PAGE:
Spiking U.S. Grain Prices Have Far-Reaching Implications for Investors

William Burch

In the wake of one of the worst droughts in U.S. history, domestic crop prices are spiking and leading to record gains on the S&P GSCI Commodities Index.

Corn, soybeans and wheat all have climbed in price recently and could rise further. The result is that investors in agricultural commodities, stocks and funds have had a chance to profit handsomely and additional gains may well lie ahead.

Year-to-date, the per-bushel prices have jumped 19.14% to $7.97 for corn; 32.04% to just above $17 for soybeans; and 24.45% to $8.85 for wheat. Indeed, the commodities index jumped 6% in August.

This kind of food price inflation could have significant consequences for the U.S. markets. For one thing, corn is used in a number of unexpected products — such as wallpaper, toothpaste, and insecticides. Thus, price hikes in corn could have a ripple effect far away from the kitchen table.

This jump in commodities prices also could have political dimensions. As November’s election rolls around, inflated food prices could become a voting issue in Midwest swing states such as Michigan and Ohio, both suffering from the summer’s drought. Michigan, for instance, lost almost its entire tart cherry crop and sustained major damage to other orchard fruits such as sweet cherries, apples, pears and peaches.

A rare period of summer-like temperatures in March caused trees to blossom earlier than usual, only to be followed by crop-destroying frosts and freezes in April. In addition, blizzards, hail, tornadoes, flooding, excessive rain and lightning between Jan. 1 and May 11 contributed to the crop disaster in the state.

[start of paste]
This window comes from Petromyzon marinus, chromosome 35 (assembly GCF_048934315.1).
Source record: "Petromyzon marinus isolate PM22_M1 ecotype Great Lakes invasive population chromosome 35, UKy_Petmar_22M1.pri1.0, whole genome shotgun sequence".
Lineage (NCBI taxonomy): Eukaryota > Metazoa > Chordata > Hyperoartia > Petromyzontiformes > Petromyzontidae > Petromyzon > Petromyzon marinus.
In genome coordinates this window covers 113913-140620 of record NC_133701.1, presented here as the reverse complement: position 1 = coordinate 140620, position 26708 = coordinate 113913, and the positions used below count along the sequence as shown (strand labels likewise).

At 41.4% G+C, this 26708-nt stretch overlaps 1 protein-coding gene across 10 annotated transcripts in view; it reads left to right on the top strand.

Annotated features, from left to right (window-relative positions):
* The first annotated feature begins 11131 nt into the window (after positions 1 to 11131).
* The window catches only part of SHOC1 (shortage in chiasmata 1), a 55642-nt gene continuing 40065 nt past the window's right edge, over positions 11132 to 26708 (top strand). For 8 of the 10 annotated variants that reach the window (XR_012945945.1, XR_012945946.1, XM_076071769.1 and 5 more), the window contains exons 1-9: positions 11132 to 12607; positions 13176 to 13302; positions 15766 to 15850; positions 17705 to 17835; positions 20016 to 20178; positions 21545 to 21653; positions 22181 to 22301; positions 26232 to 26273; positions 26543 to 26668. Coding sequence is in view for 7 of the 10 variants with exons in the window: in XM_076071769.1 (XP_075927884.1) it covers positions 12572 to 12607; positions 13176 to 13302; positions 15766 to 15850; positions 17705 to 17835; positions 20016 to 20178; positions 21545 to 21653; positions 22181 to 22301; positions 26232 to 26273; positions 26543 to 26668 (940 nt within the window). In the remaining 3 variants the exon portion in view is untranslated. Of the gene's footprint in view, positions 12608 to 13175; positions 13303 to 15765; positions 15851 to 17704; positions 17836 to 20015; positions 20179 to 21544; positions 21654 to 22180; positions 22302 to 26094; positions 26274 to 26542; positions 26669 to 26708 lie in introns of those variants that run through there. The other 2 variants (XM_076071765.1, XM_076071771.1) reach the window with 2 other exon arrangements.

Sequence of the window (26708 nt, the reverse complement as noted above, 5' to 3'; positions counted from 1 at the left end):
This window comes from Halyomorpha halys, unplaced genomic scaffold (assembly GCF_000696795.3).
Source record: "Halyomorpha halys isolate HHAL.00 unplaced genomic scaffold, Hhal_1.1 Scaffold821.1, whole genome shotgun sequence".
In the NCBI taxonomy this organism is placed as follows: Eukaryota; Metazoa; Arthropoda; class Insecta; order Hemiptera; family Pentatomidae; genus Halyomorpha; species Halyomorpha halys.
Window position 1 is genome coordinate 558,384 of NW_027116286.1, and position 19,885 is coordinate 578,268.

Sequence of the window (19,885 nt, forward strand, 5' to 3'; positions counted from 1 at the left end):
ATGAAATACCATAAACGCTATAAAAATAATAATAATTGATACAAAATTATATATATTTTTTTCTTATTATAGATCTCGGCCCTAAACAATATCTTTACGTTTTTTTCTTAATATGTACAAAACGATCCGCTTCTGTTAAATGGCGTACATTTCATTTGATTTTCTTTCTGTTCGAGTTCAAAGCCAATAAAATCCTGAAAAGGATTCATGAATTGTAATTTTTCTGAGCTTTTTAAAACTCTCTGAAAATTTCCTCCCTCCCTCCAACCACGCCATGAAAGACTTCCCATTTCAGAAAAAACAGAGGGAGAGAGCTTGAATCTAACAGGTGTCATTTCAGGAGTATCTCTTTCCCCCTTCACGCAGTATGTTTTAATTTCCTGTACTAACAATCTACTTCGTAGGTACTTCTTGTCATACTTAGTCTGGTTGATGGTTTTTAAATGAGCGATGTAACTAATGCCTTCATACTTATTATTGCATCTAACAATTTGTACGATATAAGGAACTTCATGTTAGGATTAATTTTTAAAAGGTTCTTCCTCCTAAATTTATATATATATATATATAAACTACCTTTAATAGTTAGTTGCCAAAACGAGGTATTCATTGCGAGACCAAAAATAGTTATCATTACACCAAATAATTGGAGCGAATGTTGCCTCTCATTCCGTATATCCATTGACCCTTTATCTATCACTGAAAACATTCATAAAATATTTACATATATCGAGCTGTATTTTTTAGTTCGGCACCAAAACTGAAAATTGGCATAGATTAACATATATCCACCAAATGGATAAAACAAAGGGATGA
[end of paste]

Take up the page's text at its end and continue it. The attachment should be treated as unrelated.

Michigan Gov. Rick Snyder requested disaster relief on May 25 from the U.S. Agriculture Department Secretary Tom Vilsack, naming 72 of Michigan’s 83 countries that were affected.

Voters in Michigan and other states hurt by the drought might vote with their pocketbooks and hold the president partially accountable for climbing grain prices, if needed help is not provided.

Doug Fabian, editor of ETF Trader, said that U.S. agricultural policy has a direct bearing on the success of the commodities sector:

“America is the top agriculture producer in the world; we have some of the best practices in farming that come from a partnership between U.S. farmers and U.S. farm businesses,” Fabian said.

This price rise for agricultural commodities has international dimensions, as well. The fact that prices are at or near all-time highs will raise costs for China, one of the world’s biggest buyers of food crops. It also could lead to higher food prices for international consumers, as well. The United Nations Food and Agriculture Organization’s food price index rose 6% in July, in direct correlation with spiking grain prices in the American Midwest. The August jump was the steepest increase in almost three years. The food price index rose x% in August to continue the upward climb.

However, price inflation is not necessarily an indicator of economic growth. Though food prices are rising, and signs indicate that they will continue to grow, higher food bills likely will drain the individual consumer’s purchasing power. Because wages are not increasing alongside food prices, the recent crop inflation may not necessarily be a sign of economic growth.

“Agriculture investments will be a great inflation hedge in the future as higher agriculture prices drive reinvestment in productivity of farming,” Fabian said.

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